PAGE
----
Mountain Biking the Other Southern Utah
- Posted On
- Oct 10, 2019
- Southern Utah
Mountain Biking the Other Southern Utah
BY GREG SCOTHERN
When most people hear the phrase “mountain biking Southern Utah,” their mind’s eye probably envisions the incredible slickrock and desert mesa riding of Moab or the St. George/Hurricane area (or both). And rightly so; both areas are true mountain biking Meccas and have certainly earned that reputation. What many of those same folks probably don’t realize, however, is that world class singletrack in Southern Utah isn’t just limited to Moab & St. George – there’s a whole other Southern Utah that they’ve been driving right on by for years – and it has some of the most beautiful and diverse riding experiences in the state.
The high country surrounding Cedar City, Cedar Breaks, Brian Head, Panguitch, Duck Creek, and Bryce Canyon is roughly four hours south of Salt Lake City, and this region’s best rides can all be accessed within an hour’s drive of each other. The region’s two massive, high-altitude plateaus create a uniquely-Southern Utah scenic wonder: the stunning juxtaposition of red rock cliffs and hoodoos with high alpine scenery. The Markagunt Plateau includes Cedar Breaks National Monument on its western rim, spanning from Brian Head Peak to the headwaters of the Virgin River overlooking majestic Zion National Park. The Paunsaugunt Plateau features Bryce Canyon National Park on its eastern rim and overlooks the vast splendor of Grand Staircase Escalante National Monument. This is not the Southern Utah that fits the stereotypical, barren red rock desert imagery. This is the Southern Utah that is refreshingly cool in the summer, spotted with crystal-clear high alpine lakes and lush, thick forests of pine and aspen. In other words, it’s the perfect mountain biking destination to escape the heat in the summer months, and it offers some of the most incredible views on the planet.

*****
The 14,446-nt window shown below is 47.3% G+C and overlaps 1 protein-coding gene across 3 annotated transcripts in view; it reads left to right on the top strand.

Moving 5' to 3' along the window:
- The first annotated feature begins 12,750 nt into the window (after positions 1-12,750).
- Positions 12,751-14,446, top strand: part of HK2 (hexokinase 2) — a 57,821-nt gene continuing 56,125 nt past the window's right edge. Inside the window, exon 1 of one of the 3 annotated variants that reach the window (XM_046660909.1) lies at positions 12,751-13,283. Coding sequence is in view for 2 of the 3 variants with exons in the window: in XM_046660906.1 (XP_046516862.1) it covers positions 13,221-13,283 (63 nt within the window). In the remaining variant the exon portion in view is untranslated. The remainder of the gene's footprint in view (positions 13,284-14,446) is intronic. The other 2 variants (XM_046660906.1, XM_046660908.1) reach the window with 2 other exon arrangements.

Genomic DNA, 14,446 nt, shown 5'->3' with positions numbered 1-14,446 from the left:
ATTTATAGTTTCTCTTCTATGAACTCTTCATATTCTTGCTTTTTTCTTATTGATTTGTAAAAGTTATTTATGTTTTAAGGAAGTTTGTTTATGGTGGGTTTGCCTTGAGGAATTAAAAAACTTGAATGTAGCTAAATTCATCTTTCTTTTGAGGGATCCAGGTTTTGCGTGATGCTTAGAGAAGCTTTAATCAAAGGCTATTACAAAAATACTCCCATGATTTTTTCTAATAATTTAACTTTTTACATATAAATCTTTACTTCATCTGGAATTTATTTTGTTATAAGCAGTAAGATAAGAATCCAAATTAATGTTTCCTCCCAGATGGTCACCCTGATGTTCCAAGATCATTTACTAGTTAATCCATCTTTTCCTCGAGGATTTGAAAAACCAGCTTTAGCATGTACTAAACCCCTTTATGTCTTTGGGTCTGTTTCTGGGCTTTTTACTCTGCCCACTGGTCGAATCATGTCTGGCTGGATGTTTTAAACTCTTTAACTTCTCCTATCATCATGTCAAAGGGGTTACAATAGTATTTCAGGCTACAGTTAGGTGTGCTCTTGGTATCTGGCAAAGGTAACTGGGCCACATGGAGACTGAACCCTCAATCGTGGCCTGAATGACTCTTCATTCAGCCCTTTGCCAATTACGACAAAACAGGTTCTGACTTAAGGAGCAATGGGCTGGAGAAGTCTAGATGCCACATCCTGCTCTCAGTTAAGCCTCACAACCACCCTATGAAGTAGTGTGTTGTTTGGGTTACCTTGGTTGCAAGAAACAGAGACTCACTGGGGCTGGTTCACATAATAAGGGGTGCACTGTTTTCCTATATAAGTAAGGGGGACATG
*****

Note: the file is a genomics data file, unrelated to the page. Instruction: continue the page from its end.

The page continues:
Here are a few you’ll definitely want to add to your itinerary:
Easy to get to and loaded with dozens of great hotels & restaurants, Cedar City is an excellent basecamp option accessing the area’s many trails. The majority of the great rides in the region are inside an hour’s drive from Cedar City, and the riding immediately accessible from town is outstanding. Notable trails in Cedar City include the Three Peaks Recreation Complex and the Iron Hills trail system. Located about 10 minutes west of town, Three Peaks features 19-plus miles of flowy singletrack that dips and bobs through Utah Juniper interspersed with exciting wood ladder bridges and large playful expanses of granite rock features. A true playground for the whole family, the park has excellent options for beginner and expert riders alike, and also offers great improved campsites, bouldering, hiking, and even includes a full disc golf course.
The Iron Hills Trail System meanders through the foothills east of town and includes the popular “C” Trail, Highland Trail, Green Hollow, Lichen It, and Lava Flow. With roughly 15 miles of trail and multiple access points for loop, out-and-back, and shuttle options, you can string together quick 30-minute loops or 20-plus mile slogs. These are some of the funnest, flowiest, well-built trails anywhere and are worth stopping to ride even if you’re just passing through. For a longer complete tour, start at the Southview Trailhead and do a quick lap on Lichen It and Lava Flow to get warmed up, then climb up to the flowy Green Hollow and Highlands Trails that connect you to the “C” Trail, which rewards you with a nice long downhill romp into town. Take the short East Bench paved pathway at the bottom of “C” trail to get back to Southview. If climbing isn’t your thing, simply shuttle up to the “C” Overlook trailhead and enjoy nearly 5 miles of delicious descending back to town.